These days, I'm much more technically adept with FOSS virtualization technologies and made the switch to using Linux KVM on my newer machines which support Intel's VT and AMD's AMD-V acceleration. I don't have any Phoronix style detailed comparisons but KVM feels faster and lighter than Virtualbox or VMware.
Quick SetupInstall the qemu-kvm package
sudo apt-get install qemu-kvm
Create a directory to hold your virtual machines.
mkdir -p ~/VM/WinXP
Move to that directory and create a disk image file.
cd ~/VM/WinXP qemu-img create -f raw windows_xp.img 12G
-f raw = creates raw IO driver format image (You could also use the qcow2 mode. It has more features but doesn't perform as fast as raw)
windows_xp.img = name of the image file
12G = The virtual disk size.
Now create a bash script using your favourite text editor. I like vim but you could just as easily use gedit from GNOME.
Here's how my script looks:
#!/bin/bash # # Description: Launches Windows XP QEMU64 # # Verion: 1 # Author: Clayton Kramer clayton.kramer @ gmail.com # Modified: Fri 23 Apr 2010 11:43:35 AM EDT # # Ubuntu Karmic tweek - Prepare audio to use Pulse driver instead of ALSA export QEMU_AUDIO_DRV=pa # Launch Windows XP KVM kvm \ -name "Windows XP Guest" \ -m 1024 \ -smp 1 \ -localtime \ -drive file=~/VM/WinXP/windows_xp.img,if=virtio,index=0,boot=on,cache=writeback \ -drive file=~/ISO/windows_xp_sp2.iso,if=ide,media=cdrom,index=2 \ -fda ~/ISO/viostor-31-03-2010-floppy.img \ -net nic,model=virtio \ -net user \ -soundhw ac97 \ -usb \ -usbdevice tablet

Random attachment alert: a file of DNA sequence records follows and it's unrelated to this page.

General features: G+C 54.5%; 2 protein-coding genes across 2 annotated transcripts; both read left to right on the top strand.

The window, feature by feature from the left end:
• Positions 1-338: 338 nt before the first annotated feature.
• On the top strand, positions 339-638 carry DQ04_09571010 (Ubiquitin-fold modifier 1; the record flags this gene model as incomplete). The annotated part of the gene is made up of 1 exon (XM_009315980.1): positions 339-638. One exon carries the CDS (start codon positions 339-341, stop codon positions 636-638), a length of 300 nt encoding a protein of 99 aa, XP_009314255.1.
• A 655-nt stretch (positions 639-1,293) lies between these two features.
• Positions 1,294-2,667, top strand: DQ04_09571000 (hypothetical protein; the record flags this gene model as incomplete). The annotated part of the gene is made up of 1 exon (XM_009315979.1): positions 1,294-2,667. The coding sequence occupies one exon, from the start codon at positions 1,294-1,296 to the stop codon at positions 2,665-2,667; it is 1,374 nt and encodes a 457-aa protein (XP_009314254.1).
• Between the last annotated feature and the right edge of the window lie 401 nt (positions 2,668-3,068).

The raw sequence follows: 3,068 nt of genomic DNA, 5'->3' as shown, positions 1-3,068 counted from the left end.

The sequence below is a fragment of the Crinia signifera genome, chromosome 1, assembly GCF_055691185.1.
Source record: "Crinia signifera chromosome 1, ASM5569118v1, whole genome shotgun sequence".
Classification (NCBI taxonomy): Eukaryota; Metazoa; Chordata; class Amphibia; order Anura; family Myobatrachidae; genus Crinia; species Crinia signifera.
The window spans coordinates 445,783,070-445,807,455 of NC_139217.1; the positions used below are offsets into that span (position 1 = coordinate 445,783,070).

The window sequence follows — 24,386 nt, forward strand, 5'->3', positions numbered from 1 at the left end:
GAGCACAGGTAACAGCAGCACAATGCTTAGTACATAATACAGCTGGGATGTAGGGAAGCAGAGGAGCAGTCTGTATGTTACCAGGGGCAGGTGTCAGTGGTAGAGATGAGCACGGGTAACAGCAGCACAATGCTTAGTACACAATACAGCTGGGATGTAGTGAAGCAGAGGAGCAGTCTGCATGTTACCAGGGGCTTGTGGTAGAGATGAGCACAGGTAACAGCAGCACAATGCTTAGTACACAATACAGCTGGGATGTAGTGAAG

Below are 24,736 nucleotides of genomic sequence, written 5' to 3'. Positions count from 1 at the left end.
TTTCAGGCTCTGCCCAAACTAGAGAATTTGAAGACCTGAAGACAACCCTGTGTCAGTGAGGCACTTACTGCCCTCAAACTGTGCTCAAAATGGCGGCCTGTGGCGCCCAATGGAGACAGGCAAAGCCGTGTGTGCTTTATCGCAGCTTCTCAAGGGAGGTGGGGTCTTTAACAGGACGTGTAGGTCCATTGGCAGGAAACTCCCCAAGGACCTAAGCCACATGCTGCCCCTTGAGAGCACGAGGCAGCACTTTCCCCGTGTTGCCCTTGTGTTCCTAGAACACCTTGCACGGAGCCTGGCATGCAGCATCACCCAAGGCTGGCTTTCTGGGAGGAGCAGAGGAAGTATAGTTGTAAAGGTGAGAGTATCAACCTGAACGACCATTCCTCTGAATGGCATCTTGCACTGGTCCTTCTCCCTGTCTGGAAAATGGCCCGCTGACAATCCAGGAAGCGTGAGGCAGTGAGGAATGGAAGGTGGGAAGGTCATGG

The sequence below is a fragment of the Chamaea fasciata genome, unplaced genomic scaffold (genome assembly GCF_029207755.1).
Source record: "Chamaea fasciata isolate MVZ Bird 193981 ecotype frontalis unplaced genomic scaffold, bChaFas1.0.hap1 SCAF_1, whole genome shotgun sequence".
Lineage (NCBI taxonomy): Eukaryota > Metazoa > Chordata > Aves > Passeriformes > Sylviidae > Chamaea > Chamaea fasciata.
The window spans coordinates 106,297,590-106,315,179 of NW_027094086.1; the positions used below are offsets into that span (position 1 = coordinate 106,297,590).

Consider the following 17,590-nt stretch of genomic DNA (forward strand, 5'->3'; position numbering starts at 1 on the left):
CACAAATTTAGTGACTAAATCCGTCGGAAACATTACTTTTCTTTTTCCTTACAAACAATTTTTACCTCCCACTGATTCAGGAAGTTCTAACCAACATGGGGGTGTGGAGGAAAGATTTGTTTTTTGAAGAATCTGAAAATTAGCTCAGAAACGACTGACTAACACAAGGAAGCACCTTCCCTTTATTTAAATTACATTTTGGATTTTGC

By default Ubuntu 9.10's qemu-kvm will use ALSA drivers which can lead to some choppy sound. You can change this behavior by setting the QEMU_AUDIO_DRV environmental variable to pa before launching the KVM.
I am using the VirtIO drivers in the script above. They improve the IO performance for Windows guests. Haydn Solomon provides some detailed instructions on setting them up in his KVM blog. I've decided to live a little dangerous and enabled the writeback option for the block driver.
After the Windows installation is complete you can ommit the virtual floppy disk device line.
You may also want to take note that my script also configures the paravirtualized network device. You'll need to get the latest driver for that from:
If you wanted wanted to get a Windows XP install going without using the VirtIO drivers you can use this compatibility script. It uses IDE for the IO controller bus and Intel e1000 driver for the NIC.
# Launch Windows XP KVM (compatibility) kvm \ -name "Windows XP Guest" \ -m 1024 \ -smp 1 \ -localtime \ -drive file=~/VM/WinXP/windows_xp.img,if=ide,index=0,boot=on \ -drive file=~/ISO/windows_xp_sp2.iso,if=ide,media=cdrom,index=2 \ -net nic,model=e1000 \ -net user \ -soundhw ac97 \ -usb \ -usbdevice tablet